Ellinghaus fought through a lot to get even to this point. While sales for the make were sliding this year, GM management was distracted by its recall scandal, and Cadillac was essentially without an overall chief until the company poached Johan de Nysschen from Infiniti last summer.Continue reading...
Posted by Sheila Shayon on December 9, 2014 04:46 PM
Amazon is scaling the digital ramparts and making more inroads into the physical world in an effort to become the go-to delivery service—everywhere, any time, for everything.
Case in point: the e-commerce giant is testing bike messenger deliveries in New York City this holiday season, with the goal of delivering customers' orders within an hour. Dubbed Amazon Prime Now, trials are underway with at least three courier services to ascertain the speediest and most careful delivery to Amazon Prime customers.
“During the trials, messengers are given an address and told to bike there within the allotted time," The Wall Street Journal reports. “Once they arrive, they are required to take a photograph of the building’s address and return to the ground floor of the Amazon building, which is referred to by bike messengers as “the base.””
Working out of the company's new 34th Street HQ in New York, the couriers are paid around $15 an hour and work eight-hour shifts.Continue reading...
Posted by Sheila Shayon on November 27, 2014 05:02 PM
As Black Friday continues going global, the quest to make shoppers embrace online/offline omnichannel shopping this holiday is moving underground.
British retailer Argos, the UK's biggest High Street retailer online, has opened its first Underground store at London's Cannon Street Tube station as a click-and-collect depot during the holiday season in partnership with Transport for London (TfL).
The underground Argos Collect store offers access to 20,000 products, pitching convenience to time-pressed commuters, who make an average of 4.2 million journeys on the London Underground every day, with the enticing prospect that all products ordered by 1pm can be picked up on the go within hours.Continue reading...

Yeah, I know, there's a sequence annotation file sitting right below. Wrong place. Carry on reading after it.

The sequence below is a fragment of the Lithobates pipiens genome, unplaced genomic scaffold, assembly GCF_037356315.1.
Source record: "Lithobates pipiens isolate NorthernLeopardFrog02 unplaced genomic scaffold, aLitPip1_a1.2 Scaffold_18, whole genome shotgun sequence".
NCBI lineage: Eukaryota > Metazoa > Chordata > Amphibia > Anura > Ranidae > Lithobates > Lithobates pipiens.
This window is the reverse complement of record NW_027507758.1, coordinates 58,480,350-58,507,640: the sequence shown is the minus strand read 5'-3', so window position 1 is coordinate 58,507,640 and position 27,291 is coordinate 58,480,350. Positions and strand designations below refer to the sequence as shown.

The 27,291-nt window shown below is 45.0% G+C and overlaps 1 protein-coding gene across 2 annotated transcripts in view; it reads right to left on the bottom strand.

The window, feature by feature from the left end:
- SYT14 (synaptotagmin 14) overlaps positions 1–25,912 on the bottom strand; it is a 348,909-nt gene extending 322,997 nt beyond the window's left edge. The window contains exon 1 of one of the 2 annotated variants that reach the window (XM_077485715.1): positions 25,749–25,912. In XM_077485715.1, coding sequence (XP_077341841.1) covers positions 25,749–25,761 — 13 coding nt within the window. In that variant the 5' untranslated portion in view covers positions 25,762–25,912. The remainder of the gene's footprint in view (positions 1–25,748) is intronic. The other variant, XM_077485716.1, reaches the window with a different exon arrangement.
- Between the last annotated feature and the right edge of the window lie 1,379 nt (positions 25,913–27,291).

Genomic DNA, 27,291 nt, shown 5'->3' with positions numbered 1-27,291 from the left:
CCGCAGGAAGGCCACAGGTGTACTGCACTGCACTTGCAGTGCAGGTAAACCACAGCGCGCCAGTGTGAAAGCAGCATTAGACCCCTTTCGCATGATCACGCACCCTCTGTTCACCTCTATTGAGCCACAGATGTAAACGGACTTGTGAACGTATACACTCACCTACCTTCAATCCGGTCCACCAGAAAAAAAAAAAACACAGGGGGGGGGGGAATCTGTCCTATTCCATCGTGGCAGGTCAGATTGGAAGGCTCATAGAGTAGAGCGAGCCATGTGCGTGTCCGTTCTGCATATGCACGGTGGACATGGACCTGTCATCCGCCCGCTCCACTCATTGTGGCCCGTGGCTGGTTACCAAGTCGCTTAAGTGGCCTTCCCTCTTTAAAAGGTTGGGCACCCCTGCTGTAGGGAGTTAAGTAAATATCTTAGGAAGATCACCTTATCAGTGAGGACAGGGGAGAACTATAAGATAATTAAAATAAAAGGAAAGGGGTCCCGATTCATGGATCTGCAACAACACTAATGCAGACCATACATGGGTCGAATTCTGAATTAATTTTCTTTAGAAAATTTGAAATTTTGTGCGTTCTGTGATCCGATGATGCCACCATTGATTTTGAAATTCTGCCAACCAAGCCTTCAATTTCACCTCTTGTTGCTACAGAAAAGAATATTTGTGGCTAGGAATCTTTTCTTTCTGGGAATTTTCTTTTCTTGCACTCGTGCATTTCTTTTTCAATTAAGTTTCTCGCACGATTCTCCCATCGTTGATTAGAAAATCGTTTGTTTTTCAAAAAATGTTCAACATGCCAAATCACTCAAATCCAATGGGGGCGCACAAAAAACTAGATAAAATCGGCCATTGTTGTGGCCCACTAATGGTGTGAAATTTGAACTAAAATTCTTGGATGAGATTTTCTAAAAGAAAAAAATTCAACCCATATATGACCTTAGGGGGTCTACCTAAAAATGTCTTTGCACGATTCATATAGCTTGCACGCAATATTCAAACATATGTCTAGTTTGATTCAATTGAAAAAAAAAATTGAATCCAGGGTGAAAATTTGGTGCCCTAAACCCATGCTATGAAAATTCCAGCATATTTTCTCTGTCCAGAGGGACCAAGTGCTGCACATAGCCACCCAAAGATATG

Posted by Shirley Brady on November 20, 2014 05:05 PM
Nike today opened its first women's-only store—in Newport Beach, Calif.—a week ahead of lululemon athletica opening its first men's-only store—on the opposite coast, in New York—on Black Friday.
The move makes sense given that Nike expects its women's business to grow to $7 billion annually by 2017, from about $5 billion currently.
Its second women’s-only store will follow quickly, opening on Nov. 29—not in the U.S. but in Shanghai, China, the only women's stores it has announced so far.Continue reading...
Posted by Sheila Shayon on November 7, 2014 03:59 PM
China's relatively new Singles Day e-commerce promotion on 11/11 has become the biggest shopping day worldwide, breaking more sales records each year since its inception.
Beginning in 2009 with 27 brands, the event was so big last year that banks were overwhelmed with transactions from Chinese retailers like Alibaba's Taobao Marketplace and Tmall.com, which logged $5.75 billion in sales—more than twice what U.S. retailers made on Cyber Monday in 2013.
Now forecasters are calling for a sales haul that could surpass $8 billion worldwide, and 11/11 mania is spreading worldwide. Continue reading...